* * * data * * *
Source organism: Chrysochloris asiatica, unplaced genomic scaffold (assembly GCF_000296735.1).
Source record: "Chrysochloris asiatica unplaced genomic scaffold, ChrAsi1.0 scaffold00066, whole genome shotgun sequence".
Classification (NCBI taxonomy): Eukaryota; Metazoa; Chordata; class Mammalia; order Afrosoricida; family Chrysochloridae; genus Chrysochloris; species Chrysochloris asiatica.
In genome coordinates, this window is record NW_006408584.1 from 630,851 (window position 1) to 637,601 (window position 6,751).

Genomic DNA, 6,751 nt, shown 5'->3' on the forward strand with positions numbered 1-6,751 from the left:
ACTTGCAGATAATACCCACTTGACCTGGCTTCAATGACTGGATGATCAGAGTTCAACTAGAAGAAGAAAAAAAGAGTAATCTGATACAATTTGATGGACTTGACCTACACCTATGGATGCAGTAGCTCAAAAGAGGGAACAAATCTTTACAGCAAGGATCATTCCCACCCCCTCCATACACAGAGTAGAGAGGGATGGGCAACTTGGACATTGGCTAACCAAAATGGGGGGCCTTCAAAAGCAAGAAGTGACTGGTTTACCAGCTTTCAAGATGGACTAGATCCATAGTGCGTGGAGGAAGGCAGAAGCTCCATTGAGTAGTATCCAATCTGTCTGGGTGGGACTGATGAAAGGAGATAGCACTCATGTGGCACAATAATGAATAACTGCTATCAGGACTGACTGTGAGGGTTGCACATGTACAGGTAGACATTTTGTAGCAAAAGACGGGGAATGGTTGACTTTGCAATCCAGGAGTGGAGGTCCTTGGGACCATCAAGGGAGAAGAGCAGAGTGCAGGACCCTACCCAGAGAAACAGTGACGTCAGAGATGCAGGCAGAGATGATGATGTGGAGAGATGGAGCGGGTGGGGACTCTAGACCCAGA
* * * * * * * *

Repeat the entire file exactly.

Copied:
Source organism: Chrysochloris asiatica, unplaced genomic scaffold (assembly GCF_000296735.1).
Source record: "Chrysochloris asiatica unplaced genomic scaffold, ChrAsi1.0 scaffold00066, whole genome shotgun sequence".
Classification (NCBI taxonomy): Eukaryota; Metazoa; Chordata; class Mammalia; order Afrosoricida; family Chrysochloridae; genus Chrysochloris; species Chrysochloris asiatica.
In genome coordinates, this window is record NW_006408584.1 from 630,851 (window position 1) to 637,601 (window position 6,751).

Genomic DNA, 6,751 nt, shown 5'->3' on the forward strand with positions numbered 1-6,751 from the left:
ACTTGCAGATAATACCCACTTGACCTGGCTTCAATGACTGGATGATCAGAGTTCAACTAGAAGAAGAAAAAAAGAGTAATCTGATACAATTTGATGGACTTGACCTACACCTATGGATGCAGTAGCTCAAAAGAGGGAACAAATCTTTACAGCAAGGATCATTCCCACCCCCTCCATACACAGAGTAGAGAGGGATGGGCAACTTGGACATTGGCTAACCAAAATGGGGGGCCTTCAAAAGCAAGAAGTGACTGGTTTACCAGCTTTCAAGATGGACTAGATCCATAGTGCGTGGAGGAAGGCAGAAGCTCCATTGAGTAGTATCCAATCTGTCTGGGTGGGACTGATGAAAGGAGATAGCACTCATGTGGCACAATAATGAATAACTGCTATCAGGACTGACTGTGAGGGTTGCACATGTACAGGTAGACATTTTGTAGCAAAAGACGGGGAATGGTTGACTTTGCAATCCAGGAGTGGAGGTCCTTGGGACCATCAAGGGAGAAGAGCAGAGTGCAGGACCCTACCCAGAGAAACAGTGACGTCAGAGATGCAGGCAGAGATGATGATGTGGAGAGATGGAGCGGGTGGGGACTCTAGACCCAGA